This issue’s post
“This is life-changing!”
- Winning Hearts and Minds is regularly qualified as ‘life changing’
- Here is our opinion.
First of all: we would never have dared to think such a thing. It is the participants themselves who say so, when they say so. After a few moments of pride, we immediately ask: “Oh, yes? And in what way?” And here are some of their answers: “I feel liberated”, “I’m not afraid anymore”, “I’m not ashamed”, “I feel energised! “I feel like I can do anything” …
The paradox is that our training is only focused on professional presentations. There are no personal development exercises. Or maybe there are. You see, public speaking touches on so many aspects of what makes a human being that, without appearing to do so, the whole course becomes an unusual experience.
Because we deal with self-confidence and the physical and psychological symptoms of stress. We introduce the ingredients and mindset for success (in any field). We work on the voice (which itself often works on the emotional side of things); on eye contact and how to bond with others, and on the structure of speech (which is modelled on the needs of the audience). We practice positive reinforcement and we insist on care for others. All these aspects contribute to presenting with excellence. And in the end, when you embrace these values, you are indeed changed.
Our brains are very similar to those of 70,000 years ago!
- Today, human beings are faced with major challenges.
- But our brains are lagging behind.
Our brain is the result of a slow and progressive evolution. It is interesting to know where our brain is on the evolutionary scale. What is its programme? Our world has evolved at a particularly crazy pace in recent decades… We have gone from the plough to the moon in less than a century. That’s impressive… What about our brains?
The answer to this question is quite unsettling. If you could go back in time and kidnap a baby from a family of Homo Sapiens Sapiens from 70,000 years ago, you wouldn’t be able to tell the difference from a baby born in 2022, and if you were given the opportunity to raise that baby to adulthood, you might see him or her become a lawyer or a trader…
What this means is that our brains are still programmed, when we are born, as they were 70,000 years ago. Programmed to survive, to stand up to sabre-toothed tigers and to provide a livelihood in the Paleolithic. Our brains are not programmed and ready for the digital world, for Instagram or for Metaverse… They are not ready for global warming and the global collaboration that would require. They are not ready for any of the big issues of tomorrow and yet they are all we have to go on…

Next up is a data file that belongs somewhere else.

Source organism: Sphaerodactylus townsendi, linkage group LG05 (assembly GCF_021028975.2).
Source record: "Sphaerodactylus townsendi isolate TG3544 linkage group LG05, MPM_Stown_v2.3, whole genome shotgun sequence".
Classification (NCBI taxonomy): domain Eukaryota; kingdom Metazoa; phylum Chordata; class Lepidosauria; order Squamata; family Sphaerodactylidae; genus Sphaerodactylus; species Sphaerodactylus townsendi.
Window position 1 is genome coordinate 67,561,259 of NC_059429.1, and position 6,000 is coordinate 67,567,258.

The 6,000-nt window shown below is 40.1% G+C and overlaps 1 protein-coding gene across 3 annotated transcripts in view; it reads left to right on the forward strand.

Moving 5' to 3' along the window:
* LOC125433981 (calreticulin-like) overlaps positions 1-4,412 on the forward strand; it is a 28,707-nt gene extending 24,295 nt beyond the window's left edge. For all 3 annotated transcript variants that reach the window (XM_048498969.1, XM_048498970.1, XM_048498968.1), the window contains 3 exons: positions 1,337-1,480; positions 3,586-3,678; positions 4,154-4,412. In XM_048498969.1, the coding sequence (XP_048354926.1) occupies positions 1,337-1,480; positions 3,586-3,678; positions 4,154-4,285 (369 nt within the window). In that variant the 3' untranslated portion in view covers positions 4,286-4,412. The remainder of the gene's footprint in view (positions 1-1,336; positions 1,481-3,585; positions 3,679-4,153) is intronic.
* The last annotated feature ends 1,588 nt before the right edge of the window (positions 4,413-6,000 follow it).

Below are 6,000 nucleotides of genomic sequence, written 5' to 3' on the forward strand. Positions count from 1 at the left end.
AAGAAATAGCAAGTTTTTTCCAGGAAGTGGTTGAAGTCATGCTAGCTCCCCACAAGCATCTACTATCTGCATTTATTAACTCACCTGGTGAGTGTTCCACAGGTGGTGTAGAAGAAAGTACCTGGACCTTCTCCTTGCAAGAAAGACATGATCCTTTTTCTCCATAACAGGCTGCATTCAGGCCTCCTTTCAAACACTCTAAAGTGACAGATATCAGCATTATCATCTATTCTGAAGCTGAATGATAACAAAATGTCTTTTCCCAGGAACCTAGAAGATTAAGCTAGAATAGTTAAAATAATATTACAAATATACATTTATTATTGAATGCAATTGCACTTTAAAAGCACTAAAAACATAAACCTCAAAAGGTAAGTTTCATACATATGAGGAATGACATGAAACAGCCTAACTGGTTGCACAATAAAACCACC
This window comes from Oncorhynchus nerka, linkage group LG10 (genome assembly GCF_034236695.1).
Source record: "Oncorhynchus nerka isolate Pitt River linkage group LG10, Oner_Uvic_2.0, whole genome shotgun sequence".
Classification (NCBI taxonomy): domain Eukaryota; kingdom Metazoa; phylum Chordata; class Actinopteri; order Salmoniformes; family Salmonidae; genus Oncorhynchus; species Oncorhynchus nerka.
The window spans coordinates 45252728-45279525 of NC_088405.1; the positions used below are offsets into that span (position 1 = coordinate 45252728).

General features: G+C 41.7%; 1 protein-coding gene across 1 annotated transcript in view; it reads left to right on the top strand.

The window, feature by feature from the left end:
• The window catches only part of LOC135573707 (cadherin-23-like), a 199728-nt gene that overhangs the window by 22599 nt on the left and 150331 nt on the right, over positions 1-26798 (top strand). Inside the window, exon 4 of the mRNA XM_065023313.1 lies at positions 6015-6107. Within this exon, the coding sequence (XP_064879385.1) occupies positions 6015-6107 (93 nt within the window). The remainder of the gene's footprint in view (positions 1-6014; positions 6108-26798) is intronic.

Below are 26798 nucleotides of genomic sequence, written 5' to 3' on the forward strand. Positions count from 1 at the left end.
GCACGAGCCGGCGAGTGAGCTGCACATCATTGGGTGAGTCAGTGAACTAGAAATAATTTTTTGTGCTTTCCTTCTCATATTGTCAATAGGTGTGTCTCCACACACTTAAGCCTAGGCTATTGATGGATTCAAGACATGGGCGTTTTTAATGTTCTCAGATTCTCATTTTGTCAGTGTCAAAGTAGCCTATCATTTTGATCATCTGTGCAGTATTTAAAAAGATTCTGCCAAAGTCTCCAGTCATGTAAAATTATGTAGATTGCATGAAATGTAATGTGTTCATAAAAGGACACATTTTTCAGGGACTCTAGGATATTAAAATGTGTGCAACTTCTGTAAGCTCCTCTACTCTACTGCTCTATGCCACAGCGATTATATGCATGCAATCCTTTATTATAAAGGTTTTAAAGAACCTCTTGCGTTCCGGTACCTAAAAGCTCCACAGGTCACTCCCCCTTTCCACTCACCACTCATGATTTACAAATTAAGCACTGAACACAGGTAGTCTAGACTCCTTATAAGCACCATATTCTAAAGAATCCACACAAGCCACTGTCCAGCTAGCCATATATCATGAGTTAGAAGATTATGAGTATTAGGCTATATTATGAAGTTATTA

“Courage !”… as one would say in French.
What’s in it for you?
The biology of stress: a cocktail of five hormones
- Stress is the result of a hormonal chain reaction.
- Five different hormones are involved.
First, there is ACTH, or adrenocorticotropic hormone, secreted by the pituitary gland, a gland located at the base of the brain. Its role is to stimulate the adrenal glands, which in turn release cortisol. The purpose of cortisol is to provide the brain with sufficient energy to prepare us to cope with stress. It is involved in the regulation of blood pressure, cardiovascular function and immune function.
At the same time, adrenaline is released. It prepares the body to respond to stress: heart rate and breathing accelerate, blood pressure increases. Oxytocin is also involved, especially in our social behaviour. It is particularly involved in the mother-child relationship. And finally, vasopressin, which is also called the antidiuretic hormone. It regulates urinary functions and blood pressure. It plays an important role in managing anxiety.
Unfortunately, our ‘survival’ system does not distinguish between an earthquake and traffic jams: in both cases our stress releases adrenaline and cortisol – to name but two – which, in the long run and too often repeated, can have harmful consequences. Cortisol, for example, sends a message of hunger to the brain, to replenish energy reserves. Weight gain is the result. And day after day, stress can also contribute to the development of type 2 diabetes, cardiovascular problems, and even memory problems, all of which are linked to the long-term toxicity of these hormones, which are nevertheless essential for the human body.
To fight against stress and keep it “under control”, the best remedy is still breathing. That is to say, each time we become aware that it is about to overcome us, we stop and concentrate on breathing as deeply and slowly as possible – abdominally – until body and mind are feeling calm overall. Taking five minutes to think of nothing else and do nothing else can save a whole day.
About this post:
About abdominal or diaphragmatic breathing: